When I started organising the first FOMS (Foundations of open media software developers workshop) in 2007, I did it because I saw a need to have media hackers get together in a room and discuss stuff in person. Email, irc, svn, bugzilla and wikis only get you a certain distance for collaboration. But no distance communication tool can replace the energy and creative spirit that is created through an in-person meeting and the ability to have a beer together in the evening. Discussions are more intense, impossibilities are identified faster, progress is amazing – and the energy will last and have an impact on the community for months to come after the event.
FOMS 2007 was great in that respect, because some 25 hackers got to know each other for the first time, friendships were formed, trust was built and new ideas (speaking: new code) was created. It was awesome and gave me the motivation to go and organise FOMS 2008. At this point let me express my gratitude to the organising committees of both FOMS 2007 and FOMS 2008 for the support they have given me to organise both workshops and hope they will help again next year in Tasmania.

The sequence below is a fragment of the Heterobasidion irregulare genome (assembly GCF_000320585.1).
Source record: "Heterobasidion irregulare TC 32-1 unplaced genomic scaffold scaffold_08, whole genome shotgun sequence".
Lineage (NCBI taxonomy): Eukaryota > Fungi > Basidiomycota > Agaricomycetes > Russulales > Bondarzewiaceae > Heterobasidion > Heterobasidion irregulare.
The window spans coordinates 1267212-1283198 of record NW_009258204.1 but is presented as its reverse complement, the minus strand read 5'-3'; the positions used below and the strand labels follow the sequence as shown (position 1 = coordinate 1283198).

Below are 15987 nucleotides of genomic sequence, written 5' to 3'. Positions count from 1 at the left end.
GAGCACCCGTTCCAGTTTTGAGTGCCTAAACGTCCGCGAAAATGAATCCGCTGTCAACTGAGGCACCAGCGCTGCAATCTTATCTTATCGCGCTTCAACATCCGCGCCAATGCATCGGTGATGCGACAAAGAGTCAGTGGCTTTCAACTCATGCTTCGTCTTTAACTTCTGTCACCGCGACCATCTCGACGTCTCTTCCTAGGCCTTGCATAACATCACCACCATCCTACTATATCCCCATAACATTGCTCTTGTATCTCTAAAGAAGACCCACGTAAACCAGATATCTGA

So then FOMS 2008 took place and what can I say!? It totally blew me away. For me it was a much better experience than the year before because I didn’t also organise the video recordings at LCA. I was therefore more relaxed, got involved in design discussions, and was able to sit down during the week after FOMS at LCA and actually interact with people. On a side note here: Thanks so much to Donna Benjamin, the main organiser of LCA 2008, for getting the FOMS participants a room to ourselves where we were able to gather and get an awesome whole lot of work done.
Nearly the whole Xiph community was at FOMS and issues that have been brewing for years were tabled and discussed. A large number of audio hackers were there, too, and the issue of a standard sound APIs got some heated discussion. There’s a press release and the proceedings of the FOMS discussions up on the FOMS 2008 website, where you can make yourself a complete picture of all the issues that were discussed.
In addition to FOMS, Conrad Parker and I had also organised a Multimedia Miniconf at LCA. It was a great place to communicate some of the outcomes of FOMS and to present some of the latest developments in open media software in the Linux community. Video proceedings are available on the site.
Overall I must say that January has become the highlight of my year in open media software.